Medicare Premium Increases Partially AvertedSubmitted by Grunden Financial Advisory, Inc on November 4th, 2015
The same time it was announced Social Security recipients won’t receive any increases in their benefits in 2016, the government was announcing that certain Medicare participants would be paying dramatically higher premiums for Medicare Part B, the highest price jump in the program’s history. Under Social Security and Medicare rules, the government is required to collect 25% of all expected Part B costs from recipients each year—in the form of premiums. The total Part B cost is anticipated to reach $171.2 billion 2016 and would have resulted in historic premium increases.
Additionally, there is a provision saying that in years where there is no increase in Social Security benefits—such as in 2016—Medicare premiums must be held steady for current Social Security recipients. As a result, the entire increase would have had to be borne by enrollees who either don’t yet collect Social Security checks; enrollees with incomes above $85,000 (single) or $170,000 (married); or are dual Medicare-Medicaid beneficiaries. In all, these three categories represent 30% of 2016 Medicare beneficiaries—roughly 7 million Americans. In essence, 30% of Medicare beneficiaries would have been supporting 100% of the premium increase.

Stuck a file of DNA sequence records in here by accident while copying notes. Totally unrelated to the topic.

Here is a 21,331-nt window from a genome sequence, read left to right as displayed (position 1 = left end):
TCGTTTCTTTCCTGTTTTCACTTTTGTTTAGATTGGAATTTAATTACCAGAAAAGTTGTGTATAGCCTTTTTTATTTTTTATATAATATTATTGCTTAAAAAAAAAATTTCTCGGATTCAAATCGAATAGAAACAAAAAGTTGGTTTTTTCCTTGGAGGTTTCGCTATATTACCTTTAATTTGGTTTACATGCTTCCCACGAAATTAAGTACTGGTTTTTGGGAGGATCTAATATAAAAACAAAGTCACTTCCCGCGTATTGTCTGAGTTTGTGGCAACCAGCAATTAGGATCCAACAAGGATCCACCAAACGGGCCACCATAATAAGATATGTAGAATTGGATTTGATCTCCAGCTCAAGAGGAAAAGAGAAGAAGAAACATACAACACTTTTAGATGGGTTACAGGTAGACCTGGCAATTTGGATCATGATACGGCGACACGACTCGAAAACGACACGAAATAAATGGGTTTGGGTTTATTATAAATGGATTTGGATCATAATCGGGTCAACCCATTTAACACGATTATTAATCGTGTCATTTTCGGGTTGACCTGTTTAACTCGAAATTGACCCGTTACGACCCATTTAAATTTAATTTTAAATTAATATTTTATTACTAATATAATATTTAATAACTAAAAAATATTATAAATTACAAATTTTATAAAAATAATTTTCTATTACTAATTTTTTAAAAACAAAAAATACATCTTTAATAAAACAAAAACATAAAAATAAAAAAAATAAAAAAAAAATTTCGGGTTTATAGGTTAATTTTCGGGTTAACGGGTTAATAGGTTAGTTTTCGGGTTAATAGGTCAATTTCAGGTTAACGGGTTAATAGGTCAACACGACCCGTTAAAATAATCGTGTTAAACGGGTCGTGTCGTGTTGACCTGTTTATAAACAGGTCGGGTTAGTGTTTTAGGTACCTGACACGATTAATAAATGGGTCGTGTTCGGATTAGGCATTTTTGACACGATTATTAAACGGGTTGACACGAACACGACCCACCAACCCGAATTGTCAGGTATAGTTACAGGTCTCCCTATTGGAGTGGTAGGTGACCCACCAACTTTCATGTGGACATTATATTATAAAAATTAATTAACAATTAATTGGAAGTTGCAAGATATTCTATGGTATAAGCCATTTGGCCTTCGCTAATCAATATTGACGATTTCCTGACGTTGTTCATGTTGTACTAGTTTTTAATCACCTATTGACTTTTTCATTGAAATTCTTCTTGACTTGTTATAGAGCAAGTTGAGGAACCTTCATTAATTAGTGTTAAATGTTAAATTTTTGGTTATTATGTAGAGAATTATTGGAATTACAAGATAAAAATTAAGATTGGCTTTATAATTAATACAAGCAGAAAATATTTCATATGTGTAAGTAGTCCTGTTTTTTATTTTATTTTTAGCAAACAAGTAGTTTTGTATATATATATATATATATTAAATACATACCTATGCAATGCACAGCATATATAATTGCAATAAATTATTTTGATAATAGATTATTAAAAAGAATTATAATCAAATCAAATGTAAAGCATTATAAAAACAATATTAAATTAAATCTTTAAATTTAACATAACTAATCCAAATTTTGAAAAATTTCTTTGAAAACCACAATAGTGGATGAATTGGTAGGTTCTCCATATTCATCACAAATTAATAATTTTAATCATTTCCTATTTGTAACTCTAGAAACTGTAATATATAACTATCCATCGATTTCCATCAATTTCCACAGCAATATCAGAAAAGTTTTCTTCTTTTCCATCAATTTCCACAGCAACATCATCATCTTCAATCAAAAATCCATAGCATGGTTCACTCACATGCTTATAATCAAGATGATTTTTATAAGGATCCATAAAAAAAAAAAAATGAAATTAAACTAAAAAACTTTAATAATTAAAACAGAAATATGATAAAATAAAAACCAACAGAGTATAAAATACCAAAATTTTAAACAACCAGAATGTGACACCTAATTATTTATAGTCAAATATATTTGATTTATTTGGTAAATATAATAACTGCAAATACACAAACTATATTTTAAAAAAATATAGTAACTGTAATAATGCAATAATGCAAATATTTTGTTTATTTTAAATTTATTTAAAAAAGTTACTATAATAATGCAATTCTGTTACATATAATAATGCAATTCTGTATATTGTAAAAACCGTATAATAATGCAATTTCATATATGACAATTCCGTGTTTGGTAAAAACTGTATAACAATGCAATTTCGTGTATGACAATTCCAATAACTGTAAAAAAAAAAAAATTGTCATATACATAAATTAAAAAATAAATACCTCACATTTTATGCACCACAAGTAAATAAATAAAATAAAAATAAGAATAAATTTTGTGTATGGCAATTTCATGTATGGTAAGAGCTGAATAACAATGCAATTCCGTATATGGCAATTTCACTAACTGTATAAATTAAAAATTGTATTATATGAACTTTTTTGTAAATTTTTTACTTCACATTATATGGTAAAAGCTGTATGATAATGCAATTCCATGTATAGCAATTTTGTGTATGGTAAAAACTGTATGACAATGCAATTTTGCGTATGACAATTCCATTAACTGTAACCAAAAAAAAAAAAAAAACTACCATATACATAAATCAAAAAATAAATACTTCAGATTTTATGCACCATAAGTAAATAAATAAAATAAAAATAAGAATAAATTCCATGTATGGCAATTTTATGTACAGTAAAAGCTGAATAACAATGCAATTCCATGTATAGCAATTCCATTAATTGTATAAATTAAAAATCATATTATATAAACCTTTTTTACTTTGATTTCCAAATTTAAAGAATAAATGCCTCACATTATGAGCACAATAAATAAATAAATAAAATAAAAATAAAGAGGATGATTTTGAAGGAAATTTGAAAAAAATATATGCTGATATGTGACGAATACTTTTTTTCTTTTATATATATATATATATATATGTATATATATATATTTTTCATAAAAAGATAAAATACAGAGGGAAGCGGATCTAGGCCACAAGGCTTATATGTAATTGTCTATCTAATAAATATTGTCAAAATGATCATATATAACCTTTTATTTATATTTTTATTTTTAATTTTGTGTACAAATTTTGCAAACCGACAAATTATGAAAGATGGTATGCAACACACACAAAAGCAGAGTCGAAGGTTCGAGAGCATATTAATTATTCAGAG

Under the recently-passed government budget deal, Medicare recipients who are not taking Social Security checks and fall below the income thresholds will see their monthly premiums go up from $104.90 to $120.00 plus a $3 monthly surcharge. This will allow premiums to rise more gradually, and spread the cost over a longer period of time. Originally the monthly premium was projected to rise to $159.30 for these Medicare recipients. High earners above the threshold ($85,000 –single or $170,000 –married) will pay a higher premium and perhaps even a higher monthly surcharge. Current estimates of Medicare Part B premiums for high earners range from $168 to $384 per month.